Yesterday I spotted an outstanding picture that I wanted to share because it has so many things going for it (Yes, I know it is photoshopped).
Here is why I really like this picture:
– It actually looks like a race between a hotrod and a little girl in a soap box derby style car.
– The illusion (?) of speed is certainly present.
– Determination. Lots of it.
– It appears that she is ready to rip through gears with her chromed-out shifter.
– Captain America helmet.
– Pin striping is a timeless form of art that I cannot get enough of.
– Wire wheels with skinny tires, on chopped & channeled hotrods are always a huge win.
Craigslist is the place to find the strangest items and people that you never knew existed. Last night I received a text message from my brother informing me of one such item / person. From the moment I saw the CL ad, I knew that the 1A Auto Blog readers would appreciate such an amazing car. Without further adieu, I present to you, the $4500 invisible car (New snow tires included)!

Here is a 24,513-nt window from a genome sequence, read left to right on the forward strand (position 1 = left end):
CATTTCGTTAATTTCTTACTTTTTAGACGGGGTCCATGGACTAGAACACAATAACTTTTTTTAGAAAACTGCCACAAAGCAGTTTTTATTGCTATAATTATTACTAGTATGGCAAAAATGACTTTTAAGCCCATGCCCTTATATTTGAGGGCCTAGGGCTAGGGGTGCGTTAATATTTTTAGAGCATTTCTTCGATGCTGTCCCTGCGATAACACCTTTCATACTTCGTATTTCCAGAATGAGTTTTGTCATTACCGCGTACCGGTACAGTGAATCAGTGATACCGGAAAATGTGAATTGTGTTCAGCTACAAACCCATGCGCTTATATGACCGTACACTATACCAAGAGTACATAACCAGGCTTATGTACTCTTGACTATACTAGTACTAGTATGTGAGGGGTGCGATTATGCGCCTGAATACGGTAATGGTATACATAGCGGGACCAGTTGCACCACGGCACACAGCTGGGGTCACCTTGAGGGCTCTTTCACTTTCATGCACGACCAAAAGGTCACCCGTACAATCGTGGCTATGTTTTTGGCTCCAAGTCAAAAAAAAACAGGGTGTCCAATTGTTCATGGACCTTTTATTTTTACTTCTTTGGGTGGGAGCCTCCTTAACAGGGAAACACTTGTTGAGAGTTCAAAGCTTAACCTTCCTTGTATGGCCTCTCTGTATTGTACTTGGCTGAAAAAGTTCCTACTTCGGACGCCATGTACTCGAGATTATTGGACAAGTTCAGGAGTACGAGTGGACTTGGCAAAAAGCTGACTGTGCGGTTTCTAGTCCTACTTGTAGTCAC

If you were to tell me that you have never heard of Shin Yoshikawa, I wouldn’t be shocked, because I hadn’t either up until recently. Who is he? you ask. Well, the short story is that he is an absolutely incredible metal fabricator. He and his shop (Studio Time Capsule) create automotive art in the form of classic sports cars. They restore automotive history, and recreate some of the more special cars in their own interesting way. They are true craftsmen in my mind, and use all of the old school tools that the coach builders of the 1920’s and 1930’s used. Much of their work is with aluminum, which is generally known to be painful to work with. It is tough to weld, and even tougher to shape. Shin and his crew don’t seem to be phased by it though, because they build entire cars out of it. But how? Well, I don’t know…. When I figure it out I will let you know.